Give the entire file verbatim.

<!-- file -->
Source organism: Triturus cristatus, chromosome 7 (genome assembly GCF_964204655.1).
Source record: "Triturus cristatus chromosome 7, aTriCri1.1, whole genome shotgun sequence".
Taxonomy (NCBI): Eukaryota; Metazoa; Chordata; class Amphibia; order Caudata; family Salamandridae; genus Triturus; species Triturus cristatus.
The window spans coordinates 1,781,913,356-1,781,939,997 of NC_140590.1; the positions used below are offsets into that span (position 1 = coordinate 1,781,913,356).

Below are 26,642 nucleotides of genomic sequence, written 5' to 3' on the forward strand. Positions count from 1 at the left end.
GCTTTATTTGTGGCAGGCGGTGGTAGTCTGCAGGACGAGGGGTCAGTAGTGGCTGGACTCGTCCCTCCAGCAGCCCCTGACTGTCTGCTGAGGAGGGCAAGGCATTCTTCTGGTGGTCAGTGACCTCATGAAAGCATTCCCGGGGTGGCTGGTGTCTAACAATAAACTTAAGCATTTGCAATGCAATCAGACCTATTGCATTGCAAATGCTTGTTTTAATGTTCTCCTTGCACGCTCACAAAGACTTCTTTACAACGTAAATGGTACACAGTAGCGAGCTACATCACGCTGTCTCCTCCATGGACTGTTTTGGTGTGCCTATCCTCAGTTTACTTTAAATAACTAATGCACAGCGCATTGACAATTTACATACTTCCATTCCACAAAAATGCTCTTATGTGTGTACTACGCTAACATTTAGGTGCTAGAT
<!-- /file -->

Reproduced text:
Source organism: Triturus cristatus, chromosome 7 (genome assembly GCF_964204655.1).
Source record: "Triturus cristatus chromosome 7, aTriCri1.1, whole genome shotgun sequence".
Taxonomy (NCBI): Eukaryota; Metazoa; Chordata; class Amphibia; order Caudata; family Salamandridae; genus Triturus; species Triturus cristatus.
The window spans coordinates 1,781,913,356-1,781,939,997 of NC_140590.1; the positions used below are offsets into that span (position 1 = coordinate 1,781,913,356).

Below are 26,642 nucleotides of genomic sequence, written 5' to 3' on the forward strand. Positions count from 1 at the left end.
GCTTTATTTGTGGCAGGCGGTGGTAGTCTGCAGGACGAGGGGTCAGTAGTGGCTGGACTCGTCCCTCCAGCAGCCCCTGACTGTCTGCTGAGGAGGGCAAGGCATTCTTCTGGTGGTCAGTGACCTCATGAAAGCATTCCCGGGGTGGCTGGTGTCTAACAATAAACTTAAGCATTTGCAATGCAATCAGACCTATTGCATTGCAAATGCTTGTTTTAATGTTCTCCTTGCACGCTCACAAAGACTTCTTTACAACGTAAATGGTACACAGTAGCGAGCTACATCACGCTGTCTCCTCCATGGACTGTTTTGGTGTGCCTATCCTCAGTTTACTTTAAATAACTAATGCACAGCGCATTGACAATTTACATACTTCCATTCCACAAAAATGCTCTTATGTGTGTACTACGCTAACATTTAGGTGCTAGAT